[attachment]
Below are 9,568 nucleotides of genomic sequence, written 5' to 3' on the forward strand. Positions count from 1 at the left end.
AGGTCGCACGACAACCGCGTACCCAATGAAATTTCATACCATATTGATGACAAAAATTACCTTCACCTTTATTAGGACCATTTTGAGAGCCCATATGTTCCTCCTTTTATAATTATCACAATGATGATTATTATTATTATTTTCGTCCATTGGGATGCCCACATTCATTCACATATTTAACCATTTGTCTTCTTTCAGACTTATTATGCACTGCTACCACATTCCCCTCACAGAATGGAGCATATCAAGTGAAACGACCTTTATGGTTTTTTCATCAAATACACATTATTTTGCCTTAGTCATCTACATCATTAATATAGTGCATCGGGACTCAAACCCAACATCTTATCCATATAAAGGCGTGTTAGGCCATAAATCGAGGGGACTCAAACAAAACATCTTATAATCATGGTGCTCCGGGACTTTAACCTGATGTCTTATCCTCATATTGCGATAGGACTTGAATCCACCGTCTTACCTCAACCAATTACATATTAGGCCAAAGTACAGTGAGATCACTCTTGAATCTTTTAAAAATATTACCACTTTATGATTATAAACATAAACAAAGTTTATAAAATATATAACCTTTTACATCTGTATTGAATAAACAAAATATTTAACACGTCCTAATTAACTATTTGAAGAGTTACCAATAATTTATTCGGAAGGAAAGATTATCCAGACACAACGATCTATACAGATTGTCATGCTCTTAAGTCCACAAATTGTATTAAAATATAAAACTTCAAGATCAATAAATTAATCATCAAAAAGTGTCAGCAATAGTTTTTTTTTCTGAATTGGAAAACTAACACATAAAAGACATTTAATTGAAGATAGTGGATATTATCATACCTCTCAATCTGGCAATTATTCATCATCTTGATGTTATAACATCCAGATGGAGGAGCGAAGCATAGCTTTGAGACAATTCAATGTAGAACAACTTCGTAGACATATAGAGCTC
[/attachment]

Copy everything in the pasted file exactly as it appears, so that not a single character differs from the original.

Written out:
Below are 9,568 nucleotides of genomic sequence, written 5' to 3' on the forward strand. Positions count from 1 at the left end.
AGGTCGCACGACAACCGCGTACCCAATGAAATTTCATACCATATTGATGACAAAAATTACCTTCACCTTTATTAGGACCATTTTGAGAGCCCATATGTTCCTCCTTTTATAATTATCACAATGATGATTATTATTATTATTTTCGTCCATTGGGATGCCCACATTCATTCACATATTTAACCATTTGTCTTCTTTCAGACTTATTATGCACTGCTACCACATTCCCCTCACAGAATGGAGCATATCAAGTGAAACGACCTTTATGGTTTTTTCATCAAATACACATTATTTTGCCTTAGTCATCTACATCATTAATATAGTGCATCGGGACTCAAACCCAACATCTTATCCATATAAAGGCGTGTTAGGCCATAAATCGAGGGGACTCAAACAAAACATCTTATAATCATGGTGCTCCGGGACTTTAACCTGATGTCTTATCCTCATATTGCGATAGGACTTGAATCCACCGTCTTACCTCAACCAATTACATATTAGGCCAAAGTACAGTGAGATCACTCTTGAATCTTTTAAAAATATTACCACTTTATGATTATAAACATAAACAAAGTTTATAAAATATATAACCTTTTACATCTGTATTGAATAAACAAAATATTTAACACGTCCTAATTAACTATTTGAAGAGTTACCAATAATTTATTCGGAAGGAAAGATTATCCAGACACAACGATCTATACAGATTGTCATGCTCTTAAGTCCACAAATTGTATTAAAATATAAAACTTCAAGATCAATAAATTAATCATCAAAAAGTGTCAGCAATAGTTTTTTTTTCTGAATTGGAAAACTAACACATAAAAGACATTTAATTGAAGATAGTGGATATTATCATACCTCTCAATCTGGCAATTATTCATCATCTTGATGTTATAACATCCAGATGGAGGAGCGAAGCATAGCTTTGAGACAATTCAATGTAGAACAACTTCGTAGACATATAGAGCTC